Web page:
Stages of Grief

May 09, 2013 Posted By: Serena Burla

Several years ago I was struggling through a track workout when a good friend of mine, Tim, started saying things to me during the workout that were kind of out of character for him. I remember feeling sorry for myself for an interval, getting really mad on another, and eventually finishing on a much better note. As we talked while I stretched he told me he saw me losing the workout and used the stages of grief to try and push me through. He said his thought process was, the faster I got to acceptance stage the more successful my workout would become.

I bring this up because last week, two weeks post Boston Marathon, this workout popped into my head and I realized the events of the Boston Marathon truly had me going through the stages of grief. Although I did not know any of the victims personally, I view the running community as my family, and so I hurt. That easily could have been me or my immediate family. I’ve stood where they stood a hundred times. Races are my home away from home and mine had been attacked. I was in shock and unable to turn away from the hotel t.v. less than a block from the site. Who could do something like that? A terrorist attack on innocent people; my brain will never comprehend. My shock, sadness, and anger were muddled.

When I was finally able to call my family, my four-year-old son told me, “Mommy, there were two explosions.” We kept telling each other we loved each other and we prayed for those who were hurt, scared, and sad. When I returned home he was worried I was going to die. This made me hurt even more. I scrolled through the ongoing news and photos in private, with my heart continuing to break.

Back in Virginia at the grocery store I had a breakdown in the cracker aisle as I saw a man proudly wearing his 2013 Boston jacket. I would usually approach such a person post marathons to congratulate them or inquire about their journey, but on that day I was too choked up. Again I was angry and filled with sorrow that the bombings overshadowed the marathon, such an incredible feat. I felt as if asking his time would have been like asking, how far removed were you from the blast? I wanted to give him a hug and ask how he was holding up more from an emotional standpoint than the physical you would associate with a person post marathon.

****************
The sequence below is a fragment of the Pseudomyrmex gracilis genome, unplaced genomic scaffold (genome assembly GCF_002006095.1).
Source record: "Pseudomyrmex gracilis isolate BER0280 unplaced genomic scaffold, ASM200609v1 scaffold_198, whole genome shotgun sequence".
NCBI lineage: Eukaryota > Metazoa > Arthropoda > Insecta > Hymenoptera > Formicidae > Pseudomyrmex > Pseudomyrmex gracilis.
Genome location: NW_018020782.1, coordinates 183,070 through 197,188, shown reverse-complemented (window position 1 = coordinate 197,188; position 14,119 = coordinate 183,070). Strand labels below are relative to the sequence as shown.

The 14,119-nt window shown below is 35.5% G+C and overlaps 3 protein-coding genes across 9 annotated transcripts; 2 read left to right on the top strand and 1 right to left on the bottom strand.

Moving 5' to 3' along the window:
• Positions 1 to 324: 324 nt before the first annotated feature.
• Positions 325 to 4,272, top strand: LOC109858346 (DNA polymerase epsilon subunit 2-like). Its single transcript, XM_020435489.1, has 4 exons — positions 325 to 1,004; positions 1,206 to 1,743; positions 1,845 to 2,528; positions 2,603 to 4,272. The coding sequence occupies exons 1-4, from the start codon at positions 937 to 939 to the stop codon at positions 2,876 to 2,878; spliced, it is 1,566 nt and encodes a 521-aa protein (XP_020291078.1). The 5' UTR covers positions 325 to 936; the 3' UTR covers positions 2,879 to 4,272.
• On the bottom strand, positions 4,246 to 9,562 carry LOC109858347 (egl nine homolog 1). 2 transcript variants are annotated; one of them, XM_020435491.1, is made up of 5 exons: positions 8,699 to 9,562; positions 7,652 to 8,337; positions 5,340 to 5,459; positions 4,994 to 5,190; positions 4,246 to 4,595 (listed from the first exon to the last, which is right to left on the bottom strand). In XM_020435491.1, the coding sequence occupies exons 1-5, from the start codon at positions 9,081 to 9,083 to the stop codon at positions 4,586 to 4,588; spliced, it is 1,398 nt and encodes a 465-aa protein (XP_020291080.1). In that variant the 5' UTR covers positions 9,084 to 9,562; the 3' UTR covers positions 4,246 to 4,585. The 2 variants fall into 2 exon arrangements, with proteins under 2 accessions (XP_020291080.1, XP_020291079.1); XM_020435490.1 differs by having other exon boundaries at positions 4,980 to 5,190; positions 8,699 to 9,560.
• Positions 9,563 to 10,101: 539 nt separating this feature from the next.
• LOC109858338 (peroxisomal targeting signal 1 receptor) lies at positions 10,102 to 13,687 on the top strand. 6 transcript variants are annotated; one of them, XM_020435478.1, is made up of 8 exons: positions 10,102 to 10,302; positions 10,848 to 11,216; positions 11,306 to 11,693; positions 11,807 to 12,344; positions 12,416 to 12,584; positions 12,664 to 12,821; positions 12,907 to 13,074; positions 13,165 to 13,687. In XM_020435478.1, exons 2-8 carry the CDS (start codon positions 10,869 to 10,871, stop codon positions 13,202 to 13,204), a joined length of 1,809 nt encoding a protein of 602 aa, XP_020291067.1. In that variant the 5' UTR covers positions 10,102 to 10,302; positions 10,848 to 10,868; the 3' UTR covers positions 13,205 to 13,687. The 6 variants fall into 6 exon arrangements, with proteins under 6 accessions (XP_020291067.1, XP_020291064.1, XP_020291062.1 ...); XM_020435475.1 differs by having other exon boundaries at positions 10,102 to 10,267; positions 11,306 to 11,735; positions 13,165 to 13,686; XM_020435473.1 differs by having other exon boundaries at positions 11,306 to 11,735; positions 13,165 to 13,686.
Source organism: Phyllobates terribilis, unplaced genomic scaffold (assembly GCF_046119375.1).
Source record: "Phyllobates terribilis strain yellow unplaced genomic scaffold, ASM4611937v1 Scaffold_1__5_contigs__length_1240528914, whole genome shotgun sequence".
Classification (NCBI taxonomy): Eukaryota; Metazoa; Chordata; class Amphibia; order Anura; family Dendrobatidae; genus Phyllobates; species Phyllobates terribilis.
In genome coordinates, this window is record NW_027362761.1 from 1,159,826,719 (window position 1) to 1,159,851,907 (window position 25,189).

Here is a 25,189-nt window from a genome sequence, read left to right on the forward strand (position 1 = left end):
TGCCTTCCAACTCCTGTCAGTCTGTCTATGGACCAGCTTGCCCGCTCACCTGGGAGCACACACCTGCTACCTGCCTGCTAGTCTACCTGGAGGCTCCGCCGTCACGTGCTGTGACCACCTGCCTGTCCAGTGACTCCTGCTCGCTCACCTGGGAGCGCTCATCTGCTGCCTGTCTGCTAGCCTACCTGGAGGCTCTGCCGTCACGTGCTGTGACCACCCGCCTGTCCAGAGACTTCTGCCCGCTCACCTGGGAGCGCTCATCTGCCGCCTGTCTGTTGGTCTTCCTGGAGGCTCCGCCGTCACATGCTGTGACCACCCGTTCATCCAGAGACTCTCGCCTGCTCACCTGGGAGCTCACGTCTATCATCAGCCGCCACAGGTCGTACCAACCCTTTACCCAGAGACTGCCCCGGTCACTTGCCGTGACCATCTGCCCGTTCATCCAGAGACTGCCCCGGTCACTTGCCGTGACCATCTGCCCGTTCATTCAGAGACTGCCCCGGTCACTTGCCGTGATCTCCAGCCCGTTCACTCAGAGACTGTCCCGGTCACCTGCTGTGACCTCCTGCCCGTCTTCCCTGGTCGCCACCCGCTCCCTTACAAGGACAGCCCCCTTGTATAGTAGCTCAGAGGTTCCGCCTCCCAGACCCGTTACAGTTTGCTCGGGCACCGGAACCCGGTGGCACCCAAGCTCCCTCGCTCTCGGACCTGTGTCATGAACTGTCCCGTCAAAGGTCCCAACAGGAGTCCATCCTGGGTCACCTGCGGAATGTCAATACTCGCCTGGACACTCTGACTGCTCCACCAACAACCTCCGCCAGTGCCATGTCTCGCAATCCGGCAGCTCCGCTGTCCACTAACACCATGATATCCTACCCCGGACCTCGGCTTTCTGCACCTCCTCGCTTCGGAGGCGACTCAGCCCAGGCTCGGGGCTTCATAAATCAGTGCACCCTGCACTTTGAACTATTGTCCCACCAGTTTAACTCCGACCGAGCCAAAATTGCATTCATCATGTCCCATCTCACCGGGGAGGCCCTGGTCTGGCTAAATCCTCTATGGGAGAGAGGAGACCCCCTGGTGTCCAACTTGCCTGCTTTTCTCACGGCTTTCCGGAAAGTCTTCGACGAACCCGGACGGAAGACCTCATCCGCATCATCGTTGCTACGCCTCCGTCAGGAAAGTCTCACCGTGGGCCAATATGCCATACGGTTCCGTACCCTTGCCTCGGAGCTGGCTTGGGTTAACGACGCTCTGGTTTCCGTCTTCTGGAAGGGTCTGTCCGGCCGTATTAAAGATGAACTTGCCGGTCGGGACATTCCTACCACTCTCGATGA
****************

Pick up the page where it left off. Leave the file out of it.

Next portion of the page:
As I tried to work through my feelings and heal I went back to something my mom had shared with me the night before the race:

Mom: This is what my April 15th journal entry is from my book, Jesus Calling.

“TRUST ME, and don’t be afraid. Many things feel out of control. Your routines are not running smoothly. You tend to feel more secure when your life is predictable. Let Me lead you to the rock that is higher than you and your circumstances. Take refuge in the shelter of My wings, where you are absolutely secure.
I lead you on from glory to glory, making you fit for My kingdom. Say yes to the ways I work in your life. Trust Me and don’t be afraid.”

April 15 was definitely a day with circumstances that had me afraid and looking up to God for answers. Situations like this are when I feel the urge to question, “Why.” It’s when I wish He would throw down a map and say don’t worry this is exactly where I am going with this. My life had been rocked, but I knew in my heart to keep the faith and pray. Healing takes time and so I began focusing on what I could control.

On multiple days I dragged myself out of bed, but as time went on I found comfort in the stories of the heroes. The first responders, the victims themselves, the runners who donated blood, the people who stood strong and pulled together to show the strength of the running community. When my running break ended, I laced back up my Mizuno’s and ran. I ran for therapy, I ran for Boston, and I ran for those unable to run.

Like our foot strikes as we run step by step, we runners have an uncanny ability to bouce back higher and with more passion and to recruit more runners in the process. The ways in which we runners are there when we need each other most is truly a special thing. The unity provides much needed hope for many of us. As we pound the pavement, the trails, the treadmill, converse with a running partner, and line up again, we work through things. For me personally, it is helping me move through the stages of grief to the later stages of acceptance and hope. It’s taken me much longer to get there than my workout example at the beginning of this post, but I will get there.

Be fearless, run for the love, and keep your faith.

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